FINANCE “YOGA with Emmanuel Inyada: Forwards
Issue #8: Forwards
In this Issue of Finance “Yoga” with Emmanuel Inyada, we continue with our discussion on derivatives. We will be looking at a third type of derivative- that is, Forwards.
Let’s get right in!
The word “forward” is derived from the old English word “forthweard” or “forward” meaning “towards the future”. The word is said to have been first used in the 1400s. However, there are indications that it may have been used earlier.
In finance, the term “forwards” also expressed as “forward contract” is a customised or non-standardised derivative contract that places an obligation upon the parties to buy or sell a particular asset or commodity at specified price and at a predetermined time or date in the future.
Breaking the definition down in bits. Forwards are:
(a) derivative financial contracts
(b) which are customised or non-standardised unlike futures which are standardised
(c) that places an obligation to buy or sell an asset at a specified price on a future date.
The underlying asset or commodity could be oil, natural gas, cash crops, precious metals, securities, interest rate etc. I hope this is simple enough. Okay, let’s proceed!
Forward contracts can be tailored towards a particular commodity or future date. Also, forwards, like most derivatives, are used to hedge against market risks or for speculation. Its non-standardised nature, however, makes it attractive for hedging.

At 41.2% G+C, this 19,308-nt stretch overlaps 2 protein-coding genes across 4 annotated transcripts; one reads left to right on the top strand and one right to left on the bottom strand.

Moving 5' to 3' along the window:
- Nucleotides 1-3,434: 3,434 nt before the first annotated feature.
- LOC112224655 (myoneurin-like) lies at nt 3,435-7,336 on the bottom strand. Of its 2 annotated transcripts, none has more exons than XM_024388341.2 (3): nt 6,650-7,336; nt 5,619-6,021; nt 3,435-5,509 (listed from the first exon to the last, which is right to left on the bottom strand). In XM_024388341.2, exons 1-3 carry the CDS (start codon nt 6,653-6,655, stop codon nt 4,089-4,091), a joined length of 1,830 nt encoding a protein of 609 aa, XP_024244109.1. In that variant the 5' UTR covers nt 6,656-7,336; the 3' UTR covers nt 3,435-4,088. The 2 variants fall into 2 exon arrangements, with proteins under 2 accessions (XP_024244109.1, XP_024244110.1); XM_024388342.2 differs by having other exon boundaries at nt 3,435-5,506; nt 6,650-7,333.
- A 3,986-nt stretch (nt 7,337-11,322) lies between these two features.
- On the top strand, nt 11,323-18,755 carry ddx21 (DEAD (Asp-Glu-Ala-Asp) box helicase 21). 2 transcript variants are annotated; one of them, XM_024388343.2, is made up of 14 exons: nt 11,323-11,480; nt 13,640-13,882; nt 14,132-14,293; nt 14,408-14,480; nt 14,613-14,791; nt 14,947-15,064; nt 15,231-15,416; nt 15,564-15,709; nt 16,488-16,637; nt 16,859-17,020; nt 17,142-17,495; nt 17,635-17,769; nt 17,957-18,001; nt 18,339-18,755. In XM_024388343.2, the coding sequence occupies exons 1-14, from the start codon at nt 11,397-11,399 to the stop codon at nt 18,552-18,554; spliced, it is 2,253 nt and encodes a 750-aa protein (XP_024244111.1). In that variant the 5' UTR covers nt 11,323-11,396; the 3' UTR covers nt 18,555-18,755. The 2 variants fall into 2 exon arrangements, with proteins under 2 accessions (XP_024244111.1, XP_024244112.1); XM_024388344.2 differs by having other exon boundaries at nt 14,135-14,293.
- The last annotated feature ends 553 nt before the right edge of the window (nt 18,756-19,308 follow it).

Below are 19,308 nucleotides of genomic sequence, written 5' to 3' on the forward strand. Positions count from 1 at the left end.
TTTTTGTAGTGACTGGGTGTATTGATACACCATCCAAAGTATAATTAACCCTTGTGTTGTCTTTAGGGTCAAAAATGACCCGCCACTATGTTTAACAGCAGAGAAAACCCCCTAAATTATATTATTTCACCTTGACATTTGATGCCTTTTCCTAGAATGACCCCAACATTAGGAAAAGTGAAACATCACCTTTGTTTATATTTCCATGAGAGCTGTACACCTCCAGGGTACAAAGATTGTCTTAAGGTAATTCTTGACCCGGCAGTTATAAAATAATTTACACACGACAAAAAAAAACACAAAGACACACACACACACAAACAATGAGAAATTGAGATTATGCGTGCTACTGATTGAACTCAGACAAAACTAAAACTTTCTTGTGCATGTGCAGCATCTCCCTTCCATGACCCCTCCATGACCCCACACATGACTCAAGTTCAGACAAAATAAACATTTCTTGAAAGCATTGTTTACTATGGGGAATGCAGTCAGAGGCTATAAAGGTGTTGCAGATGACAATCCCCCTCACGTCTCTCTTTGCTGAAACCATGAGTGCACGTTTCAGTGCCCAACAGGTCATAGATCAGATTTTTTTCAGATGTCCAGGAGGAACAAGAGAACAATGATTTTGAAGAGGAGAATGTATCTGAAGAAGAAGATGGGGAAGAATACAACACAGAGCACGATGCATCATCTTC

Their non-standardised nature means that forwards do not trade on a centralised exchange. They are better traded over-the-counter (OTC). Thus, they are referred to as OTC instruments.
Their OTC nature makes it easier to customise terms of the contract. This also means that forwards do not operate through a centralised clearing house. This, thus, increases the degree of default risk.
Distinguishing Between Forwards and Futures
- Settlement for forwards takes place at the end of the contract whilst futures may take place on a daily basis.
- Forwards are customised derivative contracts whilst futures are standardised or non-customised.
- Forwards makes use of an OTC because it makes it easier for parties to customise terms of the contract. Futures makes use of a centralised clearing house due to its standardised nature.
In all, forwards are more flexible than futures.
Usage in a Sentence
So now we can say:
“Dozie encouraged the preferential use of forwards contract.”
“There has been a steady increase in the range of assets traded in the forwards market for about ten years now.”
“The SEC decided to make the capital market more robust by passing regulations that will fast-track growth with respect to the trade in forwards.”
That will be all for this issue on Finance “Yoga with Emmanuel Inyada. There is so much more you can learn about derivatives especially forwards especially with respect to its varied application in today’s capital market.
While learning, it is imperative to have fun. Remember, finance is not that hard!See you next week!
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